Numbers to know for Louisville-Connecticut

April, 9, 2013
4/09/13
1:25
PM ET
Regardless of the winner, Tuesday night’s Women’s NCAA Championship Game promises to make a big imprint in the record books.

Let’s take a closer look at what’s on the line for Louisville and Connecticut.

Louisville’s Double Dose of Title Games
On Monday night, the men did their part. Now, the women are in position to lead Louisville to a historic championship double.
Louisville is just the third school to send both its men’s and women’s teams to the title game in the same year.
The Big East will claim its 9th national title, passing the SEC for the most of any conference.

In 1999, both Duke teams came up short. But in 2004, the Connecticut men’s and women’s teams both cut down the nets. The Cardinals need to beat the Huskies in order to join them.

One potentially good omen? 2004 was the last time the Women’s Final Four was held in New Orleans

Familiar Foes
This is the fifth time in tournament history that conference foes square off in the championship game. Each of the last two times, it’s not only been the Big East, but it’s been these two teams.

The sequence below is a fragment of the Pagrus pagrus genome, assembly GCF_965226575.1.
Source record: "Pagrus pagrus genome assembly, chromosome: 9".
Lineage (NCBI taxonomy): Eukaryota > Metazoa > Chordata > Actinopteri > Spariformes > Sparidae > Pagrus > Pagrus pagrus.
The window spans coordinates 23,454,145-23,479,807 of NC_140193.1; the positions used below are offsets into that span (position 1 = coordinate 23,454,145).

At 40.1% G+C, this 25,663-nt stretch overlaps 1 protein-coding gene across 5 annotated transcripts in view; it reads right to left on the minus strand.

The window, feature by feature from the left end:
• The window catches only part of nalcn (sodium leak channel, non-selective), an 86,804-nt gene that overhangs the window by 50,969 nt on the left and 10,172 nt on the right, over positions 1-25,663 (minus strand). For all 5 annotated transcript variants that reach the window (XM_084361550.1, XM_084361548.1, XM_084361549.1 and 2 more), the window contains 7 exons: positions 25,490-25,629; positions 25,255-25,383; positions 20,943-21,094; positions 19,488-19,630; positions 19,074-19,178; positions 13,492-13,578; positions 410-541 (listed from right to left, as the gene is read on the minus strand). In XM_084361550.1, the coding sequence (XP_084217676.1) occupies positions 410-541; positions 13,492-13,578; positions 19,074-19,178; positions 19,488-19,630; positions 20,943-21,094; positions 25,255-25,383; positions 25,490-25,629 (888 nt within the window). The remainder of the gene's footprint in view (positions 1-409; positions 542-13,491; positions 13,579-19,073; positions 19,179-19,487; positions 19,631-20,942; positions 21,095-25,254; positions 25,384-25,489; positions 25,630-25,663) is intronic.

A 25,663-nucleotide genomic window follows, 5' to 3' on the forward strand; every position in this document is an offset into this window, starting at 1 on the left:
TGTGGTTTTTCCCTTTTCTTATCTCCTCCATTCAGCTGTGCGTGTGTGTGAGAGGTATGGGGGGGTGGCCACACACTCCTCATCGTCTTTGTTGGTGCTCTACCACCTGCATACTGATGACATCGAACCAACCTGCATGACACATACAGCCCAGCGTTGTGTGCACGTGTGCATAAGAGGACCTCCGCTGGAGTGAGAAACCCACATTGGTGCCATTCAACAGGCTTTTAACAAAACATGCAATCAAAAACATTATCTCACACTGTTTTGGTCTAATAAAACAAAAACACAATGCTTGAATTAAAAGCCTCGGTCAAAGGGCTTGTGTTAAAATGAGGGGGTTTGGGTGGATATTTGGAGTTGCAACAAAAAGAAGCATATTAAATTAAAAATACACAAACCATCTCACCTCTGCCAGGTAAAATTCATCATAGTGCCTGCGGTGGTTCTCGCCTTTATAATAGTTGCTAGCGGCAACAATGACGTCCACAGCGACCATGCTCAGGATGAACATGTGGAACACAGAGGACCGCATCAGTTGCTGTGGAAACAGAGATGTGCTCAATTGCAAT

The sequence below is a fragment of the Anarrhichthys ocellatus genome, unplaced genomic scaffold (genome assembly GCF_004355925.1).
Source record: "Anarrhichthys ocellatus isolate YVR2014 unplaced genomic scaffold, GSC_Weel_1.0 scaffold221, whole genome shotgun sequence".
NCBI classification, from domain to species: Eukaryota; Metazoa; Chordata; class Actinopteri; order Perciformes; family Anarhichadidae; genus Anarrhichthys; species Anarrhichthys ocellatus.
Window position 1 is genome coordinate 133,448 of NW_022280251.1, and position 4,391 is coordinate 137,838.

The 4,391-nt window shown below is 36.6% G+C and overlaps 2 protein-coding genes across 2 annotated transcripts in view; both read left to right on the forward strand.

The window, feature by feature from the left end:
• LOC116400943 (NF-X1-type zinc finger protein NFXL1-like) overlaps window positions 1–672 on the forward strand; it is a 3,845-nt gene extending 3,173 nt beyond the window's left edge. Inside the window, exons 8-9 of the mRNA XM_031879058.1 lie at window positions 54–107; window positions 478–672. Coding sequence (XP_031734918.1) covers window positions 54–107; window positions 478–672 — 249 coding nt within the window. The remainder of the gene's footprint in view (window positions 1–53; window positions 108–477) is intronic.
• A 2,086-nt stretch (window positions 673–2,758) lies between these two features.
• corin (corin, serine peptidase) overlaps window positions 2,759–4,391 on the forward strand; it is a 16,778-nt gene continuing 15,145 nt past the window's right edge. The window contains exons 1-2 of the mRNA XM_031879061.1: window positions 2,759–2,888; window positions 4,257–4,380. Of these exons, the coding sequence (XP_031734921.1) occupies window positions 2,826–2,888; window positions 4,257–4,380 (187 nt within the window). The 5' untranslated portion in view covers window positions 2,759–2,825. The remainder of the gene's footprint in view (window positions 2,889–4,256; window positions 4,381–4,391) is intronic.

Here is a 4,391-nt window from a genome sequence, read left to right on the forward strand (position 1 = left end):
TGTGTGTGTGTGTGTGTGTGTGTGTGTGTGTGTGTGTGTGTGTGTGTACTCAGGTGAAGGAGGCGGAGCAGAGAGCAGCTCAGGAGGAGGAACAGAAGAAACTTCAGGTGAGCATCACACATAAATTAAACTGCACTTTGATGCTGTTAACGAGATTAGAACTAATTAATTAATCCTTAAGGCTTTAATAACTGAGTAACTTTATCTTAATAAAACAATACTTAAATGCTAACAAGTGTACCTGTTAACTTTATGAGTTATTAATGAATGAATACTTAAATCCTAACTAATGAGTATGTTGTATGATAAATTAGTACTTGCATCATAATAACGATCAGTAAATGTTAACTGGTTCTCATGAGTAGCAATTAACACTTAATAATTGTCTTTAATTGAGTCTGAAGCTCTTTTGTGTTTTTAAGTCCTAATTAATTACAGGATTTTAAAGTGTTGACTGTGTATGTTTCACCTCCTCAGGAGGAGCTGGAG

Back in 2009, we saw this same matchup in the title game. These are the third pair of teams to meet multiple times in the national championship.

Connecticut won all four on its title game meetings with Tennessee, while the Lady Vols won both times they faced Louisiana Tech.

Huskies Chasing History
With a win, Connecticut would match Tennessee’s record eight national titles. No other school has more than two. The Huskies are 7-0 in the title game. Only Baylor (2-0) has also played in multiple championship games without losing.

As an extension of that, a win would tie Geno Auriemma with Pat Summitt for most women’s national championships in the NCAA era.

Cardinals Battling History
On paper, there’s a lot working against the Cardinals on Tuesday.

Louisville has lost 12 straight against Connecticut, with its only win coming in 1993. Consider that five Louisville players weren’t even born when that game occurred.


As a No. 5, the Cardinals would also be the lowest seed to capture a title. In fact, even 4 seeds are 0-3 in the title game. A 1 or a 2 has won the last 15 national titles and 29 of 31 overall.

Another factor working against the Cardinals is the absence of star power.

Louisville doesn’t have a 1st- 2nd- or 3rd-team AP All-America selection this season, and no team since 1995 (when the AP All-America teams began being released) has won a championship without an AP All-American.

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